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"Distance learning" through TV university courses is billed as the wave of the future. But anyone who has sat through one of these knows the professor can make the difference between a class that sparkles or is dull as dust.

Ramrod-stiff academics droning on and on or choking with "mike fright" just don't cut it on TV. The small screen also can't make sense of classroom-use documents and audio-visual materials that haven't been adapted for TV.To guard against the student-snooze factor, the University of Utah now is requiring all professors who do TV stints to go through some special training.

"It's not an acting class," said Krista Rodin-Popich, director of academic programs in the U.'s Division of Continuing Education.

However, the instructors do get camera time and a chance to critique their own delivery style, help in learning how to use document display equipment and advice for redoing a course syllabus to synchronize with TV delivery.

"The instructor must reorganize the class so it fits the medium and student-centered learning concepts," said Rodin-Popich. "It's rethinking the class."

Professors get help from several departments, including the Division of Continuing Education; Media Solutions, which operates in conjunction with the Utah Education Network; Instructional Media Services; the new Center for Teaching and Learning Excellence; and Independent Study.

Professors aren't expected to be jazzy entertainers, but distance-learning students are a discerning and critical audience, according to Zachary Tippetts, who coordinates audio-visual distribution for the U.'s Instructional Media Services.

Many students must take courses from afar because certain classes are required, but the U. doesn't have enough classroom space to accommodate everyone who needs a particular course, Tippetts said. As a result, these students really demand value for money.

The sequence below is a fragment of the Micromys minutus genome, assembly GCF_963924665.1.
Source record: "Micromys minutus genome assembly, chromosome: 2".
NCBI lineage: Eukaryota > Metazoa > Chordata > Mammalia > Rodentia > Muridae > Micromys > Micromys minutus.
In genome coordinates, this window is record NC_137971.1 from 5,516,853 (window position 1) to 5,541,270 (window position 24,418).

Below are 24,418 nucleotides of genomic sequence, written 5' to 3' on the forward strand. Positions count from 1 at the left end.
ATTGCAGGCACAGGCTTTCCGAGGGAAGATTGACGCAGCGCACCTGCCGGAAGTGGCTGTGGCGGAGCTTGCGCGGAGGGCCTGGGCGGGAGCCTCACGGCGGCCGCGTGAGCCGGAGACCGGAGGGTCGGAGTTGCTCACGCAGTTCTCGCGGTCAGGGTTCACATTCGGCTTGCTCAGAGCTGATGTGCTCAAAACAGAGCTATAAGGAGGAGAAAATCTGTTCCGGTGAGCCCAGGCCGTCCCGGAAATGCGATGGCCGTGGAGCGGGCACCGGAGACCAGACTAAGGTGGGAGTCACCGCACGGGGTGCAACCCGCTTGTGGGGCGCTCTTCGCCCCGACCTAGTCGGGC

And with some good advice, it isn't that hard to gear up for TV. For example, a written document on letter-size paper used with an overhead projector is unreadable on television. But it quickly can become readable if an instructor changes the margins and uses larger type.

Also, nervous or stiff instructors can change their lecture style after viewing themselves on tape. "Generally, people adapt quickly," Tippetts said.

Participants said the training sessions are worth it.

"This forces you to be more structured and more prepared," said Steven Ott, associate professor of political science and director of the master of public administration program.

In a traditional classroom, Ott prefers engaging students in give-and-take discussions and wants to transfer that to TV.

"I tend to be very interactive in my teaching style. The question is: How do students learn? The focus needs to be on student learning and adapting the delivery," Ott said. "I was very pleased when I found the training program was available."